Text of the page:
It took Indigènes to remind the French that they owed their liberation not only to De Gaulle's largely white Free French troops but also to 134,000 Algerian soldiers, 73,000 Moroccans, 26,000 Tunisians and 92,000 "others" from Sub-Saharan Africa.
Indigènes means "natives" but the English version of the movie was called Days of Glory, which rather took the sting away. Yet the French have still largely ignored their massive empire armies of both world wars. And so have we. Where are the great films, the great novels about the Indians who fought for King and Empire at the Somme, and in North Africa and Italy?
Wandering the Great War cemetery at Chemin des Dames – the atrocious 1917 offensive, which won for General Charles Mangin the title "Butcher of the Blacks", and led to French mutiny – and the British Second World War graves at Sidon in southern Lebanon, I notice how the Muslim dead, mostly Senegalese and Algerians and Tunisians in the first graveyard, Indians in the second, are separated from their non-Muslim comrades-in-death. A few metres of grass keep infidel and believer apart (the definitions are interchangeable, of course) as if sharing the same cemetery is quite enough, without accepting that all were brothers in humanity.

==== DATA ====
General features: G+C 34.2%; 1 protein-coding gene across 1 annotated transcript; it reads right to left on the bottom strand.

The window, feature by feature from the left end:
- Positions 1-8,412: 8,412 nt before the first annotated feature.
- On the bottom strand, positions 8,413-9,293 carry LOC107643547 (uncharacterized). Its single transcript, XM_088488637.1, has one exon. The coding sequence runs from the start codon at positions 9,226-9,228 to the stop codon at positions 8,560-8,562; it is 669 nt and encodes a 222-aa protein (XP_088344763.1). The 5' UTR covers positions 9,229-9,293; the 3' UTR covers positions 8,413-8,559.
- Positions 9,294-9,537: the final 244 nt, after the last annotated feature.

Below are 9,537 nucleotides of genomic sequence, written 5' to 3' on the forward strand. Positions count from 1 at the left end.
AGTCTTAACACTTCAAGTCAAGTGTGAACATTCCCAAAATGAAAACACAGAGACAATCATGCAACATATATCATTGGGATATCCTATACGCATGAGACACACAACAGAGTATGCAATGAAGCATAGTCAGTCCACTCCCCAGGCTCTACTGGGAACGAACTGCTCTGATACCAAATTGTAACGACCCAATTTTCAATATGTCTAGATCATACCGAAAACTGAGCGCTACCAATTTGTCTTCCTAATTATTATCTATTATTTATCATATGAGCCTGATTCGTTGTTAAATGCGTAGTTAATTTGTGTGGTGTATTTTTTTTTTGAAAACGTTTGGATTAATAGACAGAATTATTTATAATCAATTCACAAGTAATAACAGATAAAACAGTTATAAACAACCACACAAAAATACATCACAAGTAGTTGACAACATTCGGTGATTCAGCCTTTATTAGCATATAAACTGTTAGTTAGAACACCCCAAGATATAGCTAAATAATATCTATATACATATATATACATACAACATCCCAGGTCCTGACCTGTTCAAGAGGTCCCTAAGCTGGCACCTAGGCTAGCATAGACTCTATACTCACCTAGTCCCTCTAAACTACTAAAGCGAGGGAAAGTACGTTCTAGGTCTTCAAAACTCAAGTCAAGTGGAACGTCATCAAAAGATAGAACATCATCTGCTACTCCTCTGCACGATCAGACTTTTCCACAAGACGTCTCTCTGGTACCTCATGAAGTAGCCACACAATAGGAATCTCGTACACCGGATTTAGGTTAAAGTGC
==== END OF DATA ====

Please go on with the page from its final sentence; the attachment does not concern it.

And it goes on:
It's the same today. A recent exhibition in Beirut showed archive footage of Australian troops in the 1941 invasion of Lebanon, fighting and dying and laying railroad tracks and manning gun positions on the Beirut Corniche. The Lebanese flocked to see the films, especially Lebanese Armenians who remembered how Australian troops of the Great War gave their food to the dying victims of the Armenian genocide 23 years earlier. But there were no pictures of the Indian soldiers who fought and died in Lebanon.
So it's worth a glance at how "we" Westerners regarded "our" soldiers over the past 100 years. All praise to Le Monde Diplomatique for drawing our attention to a sand dune beside a small forest road not far from the old Courneau camp in the Gironde which is bleakly decorated with two memorials. One shows African faces, sculpted in stone. The other says: "To the greatness of Allah." Yet in a war that for the first time commemorated the individual names of the fallen, all that is written here is a dedication "to the 940 Senegalese and 12 Russians who died for France 1914-1918". Anonymity was enough for blacks.
The French camp of Courneau was a training ground for newly arrived Senegalese troops en route to the Somme, but it was also a hospital base for the sick and wounded of the Somme and Fort Douaumont at Verdun. And when – after weeks under the snow and the rain of shells – they did not die of their wounds at Courneau, they died of disease. A government health inspector predicted in 1916 that the Senegalese, under the autumn rains and cold, would contract respiratory diseases. In a camp of 20,000 largely black troops, thousands fell ill each week. The first soldier died on 28 April 1916, 13 others in May, including a soldier called Dakpé of the 42nd Battalion, "son of a father and mother whose names are unknown". In the archives, the soldiers' names are recorded. Mory Bakilé, born at Lambatura, Moriba Keita from Manikoura. The first black French member of parliament, Blaise Diagne, raised his voice in protest. But the "cemetery of Negroes" continued to be filled with corpses.